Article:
The first month of the year is over, and I’m pretty happy with how it went! I finished 14 books, had a job interview that I think went well, and got new glasses 🙂
#1 – Right Where I Want You by Jessica Hawkins – ★★★★★
It was such a simple concept that I was embarrassed to admit I’d never really thought of it that way. I was still the one standing at the front of the room, not some version of myself that I could return to a month later…even if it sometimes felt that way. And of course there was the fact that I’d forgotten to be either version all day. I’d just been myself.
I loved this. It made me cry and I think it was the perfect book to start the year with because of the way it made me reflect. And Hawkins even surprised me with the way she handled some arguments in the book, so kudos to her.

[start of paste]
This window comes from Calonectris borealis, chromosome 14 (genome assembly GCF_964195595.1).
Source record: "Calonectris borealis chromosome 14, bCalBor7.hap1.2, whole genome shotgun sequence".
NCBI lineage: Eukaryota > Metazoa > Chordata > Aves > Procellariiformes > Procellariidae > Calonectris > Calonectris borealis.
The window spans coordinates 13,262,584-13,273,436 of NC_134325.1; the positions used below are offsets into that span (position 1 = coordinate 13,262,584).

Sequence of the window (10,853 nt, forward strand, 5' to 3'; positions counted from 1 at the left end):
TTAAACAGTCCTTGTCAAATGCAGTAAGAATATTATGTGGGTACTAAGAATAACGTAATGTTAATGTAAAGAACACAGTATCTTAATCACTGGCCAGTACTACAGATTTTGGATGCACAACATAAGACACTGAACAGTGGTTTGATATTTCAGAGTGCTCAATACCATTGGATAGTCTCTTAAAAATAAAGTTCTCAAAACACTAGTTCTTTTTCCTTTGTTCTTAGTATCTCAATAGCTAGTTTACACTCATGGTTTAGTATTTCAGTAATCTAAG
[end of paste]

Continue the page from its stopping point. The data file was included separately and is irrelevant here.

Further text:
I believe that Mother Nature doesn’t usually get it too wrong, so don’t battle what she gave you. Instead, just go with the flow. – Jonathan
I knew before this book was even published that I’d love it. How could I not? I sometimes wonder, if I could spend a day with just one member of the Fab Five to help me with something, which one would I pick? I couldn’t definitively answer that until I read this book.
I am watching parts of me evaporate like sidewalk waters.
This wet grey, this nighttime dew, gone before morning.
Some poems I thought were okay, but then others punched me in the gut. I’ve seen both rave and “meh” reviews of this collection, and I fell somewhere in the middle.
His flesh vibrated with power, making me feel like I stroked lightning encased in skin.
This was really fun. It kind of reminds me of what a YA paranormal series would be like if it were written for adults. My main sticking point for this one is Cat’s mother — oh my God, woman. Just nope on so many levels.
*Romanceopoly Pick #1 – Leather Lane: Read an urban fantasy where the series is already completed.